26. As with "Shotgun Stories," Nichols assembles a tense portrait of blue-collar life, while deepening his thematic interests and working on a bigger scale. Burrowing into the subconscious of a damaged man, he delivers a modern American epic with extraordinary restraint.
  27. More than a powerful elegy, 12 Years a Slave is a mesmerizing triumph of art and polemics: McQueen turns a topic rendered distant by history into an experience that, short of living through the terrible era it depicts, makes you feel as if you've been there.
  28. The beautiful desolation of Bombay Beach makes it difficult to describe as a documentary. Alma Har'el's directorial debut takes a nonfiction setting and displays its haunting qualities in poetic terms.
  29. Before Midnight is the rare cinematic achievement that implicates alert viewers in its mission to understand the mysteries of intimate connections.
  30. At first galvanizing in its depiction of survival amid dire circumstances, "The Overnighters" transforms into a devastating portrait of communal unrest.
    • 65 Metascore
    • 100 Critic Score
    Via his subject’s idiosyncracies – VanDyke is a habitual hand-washer and diagnosed OCD-ite – Curry starts to weave a subtle, but nonetheless eloquent critique not just of one man's compulsions, but a culture's.
  31. While adhering to an internal logic that makes each punchline land with a satisfying burst of glee, the movie nevertheless stems from genuine fury aimed a broken world. It's the rare storytelling endeavor that manages to be laughably absurd and profoundly tragic at the same time.
  32. Bigelow delivers an acute realization of the mission's execution that's eerily in sync with the way it played in the popular imagination. Visually, the events unfold as a mashup of shadowy movements with flashes of green night vision. It's simultaneously predictable and tense.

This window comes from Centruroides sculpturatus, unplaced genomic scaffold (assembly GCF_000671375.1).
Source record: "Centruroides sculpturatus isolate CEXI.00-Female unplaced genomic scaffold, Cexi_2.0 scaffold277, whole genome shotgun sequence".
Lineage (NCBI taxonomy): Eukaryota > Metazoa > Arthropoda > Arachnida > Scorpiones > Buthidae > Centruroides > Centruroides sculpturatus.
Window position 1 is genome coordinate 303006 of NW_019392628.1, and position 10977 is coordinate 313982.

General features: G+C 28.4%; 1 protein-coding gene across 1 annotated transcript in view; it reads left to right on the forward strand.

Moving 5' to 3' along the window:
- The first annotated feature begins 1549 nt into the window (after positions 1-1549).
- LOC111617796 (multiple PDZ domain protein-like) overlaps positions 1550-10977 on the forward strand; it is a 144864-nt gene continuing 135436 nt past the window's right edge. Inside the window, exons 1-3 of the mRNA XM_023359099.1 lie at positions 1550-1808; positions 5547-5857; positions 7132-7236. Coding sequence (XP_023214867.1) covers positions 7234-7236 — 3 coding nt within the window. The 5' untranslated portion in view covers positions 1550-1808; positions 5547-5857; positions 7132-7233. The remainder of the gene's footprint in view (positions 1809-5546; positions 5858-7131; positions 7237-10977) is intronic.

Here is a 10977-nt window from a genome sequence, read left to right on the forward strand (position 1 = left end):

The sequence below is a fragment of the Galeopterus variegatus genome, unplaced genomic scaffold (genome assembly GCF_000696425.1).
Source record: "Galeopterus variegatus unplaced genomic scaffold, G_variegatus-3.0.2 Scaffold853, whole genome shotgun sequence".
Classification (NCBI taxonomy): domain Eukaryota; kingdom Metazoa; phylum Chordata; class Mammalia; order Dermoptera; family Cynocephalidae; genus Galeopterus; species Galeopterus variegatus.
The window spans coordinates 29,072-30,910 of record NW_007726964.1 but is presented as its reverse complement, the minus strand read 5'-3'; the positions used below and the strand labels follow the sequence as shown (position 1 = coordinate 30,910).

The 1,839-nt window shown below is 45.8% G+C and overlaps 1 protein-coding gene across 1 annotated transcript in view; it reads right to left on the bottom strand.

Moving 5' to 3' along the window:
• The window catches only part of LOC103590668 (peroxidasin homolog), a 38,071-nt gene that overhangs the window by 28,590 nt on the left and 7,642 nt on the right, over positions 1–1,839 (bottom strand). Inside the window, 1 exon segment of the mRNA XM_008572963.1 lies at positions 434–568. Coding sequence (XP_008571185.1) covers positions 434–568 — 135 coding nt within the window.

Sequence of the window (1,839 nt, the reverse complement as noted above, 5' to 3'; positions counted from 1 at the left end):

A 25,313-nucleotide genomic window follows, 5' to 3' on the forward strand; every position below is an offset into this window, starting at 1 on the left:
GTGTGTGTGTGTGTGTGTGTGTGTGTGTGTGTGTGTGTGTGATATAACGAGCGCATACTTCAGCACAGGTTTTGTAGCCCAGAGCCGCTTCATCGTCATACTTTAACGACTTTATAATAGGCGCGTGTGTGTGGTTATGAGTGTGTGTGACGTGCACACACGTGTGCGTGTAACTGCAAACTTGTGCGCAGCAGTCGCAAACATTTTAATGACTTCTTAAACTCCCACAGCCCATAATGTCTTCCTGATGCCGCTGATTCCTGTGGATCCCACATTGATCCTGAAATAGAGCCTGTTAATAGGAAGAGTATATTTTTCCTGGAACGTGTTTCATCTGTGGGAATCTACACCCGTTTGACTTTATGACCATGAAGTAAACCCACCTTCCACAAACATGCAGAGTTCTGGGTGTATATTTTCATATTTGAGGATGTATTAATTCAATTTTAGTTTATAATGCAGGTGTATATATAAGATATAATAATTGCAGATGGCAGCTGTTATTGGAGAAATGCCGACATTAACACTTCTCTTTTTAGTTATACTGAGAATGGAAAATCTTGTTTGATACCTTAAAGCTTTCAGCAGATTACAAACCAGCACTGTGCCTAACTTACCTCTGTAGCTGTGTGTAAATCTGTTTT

• 92 Metascore
    • 100 Critic Score
    Poignant without being melodramatic, overflowing with unforced charm, Me and Earl and the Dying Girl holds a unique appeal that's certain to last.
    • 71 Metascore
    • 100 Critic Score
    Fiennes wisely stays out of his way here. Zizek is the star, edited down to digestible elements, with archival footage used adroitly to drive his arguments home.
  33. Stories We Tell marks the finest of Polley's filmmaking skills by blending intimacy and intrigue to remarkable effect.
  34. In constructing its gripping overview, After Tiller maintains a generally straightforward roundup of talking heads, but its unassuming construction gradually generates an authoritative voice. Only once the arguments have been plainly established does the emotion truly take hold.
  35. The Descendants constantly hovers on the brink of a dark comedy. But it never takes the big plug. By treading carefully, Payne has created his warmest, most earnest work, if not his best.
  36. Showcases Jones' ability to provide ample entertainment value with sharply drawn characters in a minimalist setting.
  37. Omar maintains an unsettling rhythm of suspense and sociopolitical critique throughout.
    • 66 Metascore
    • 91 Critic Score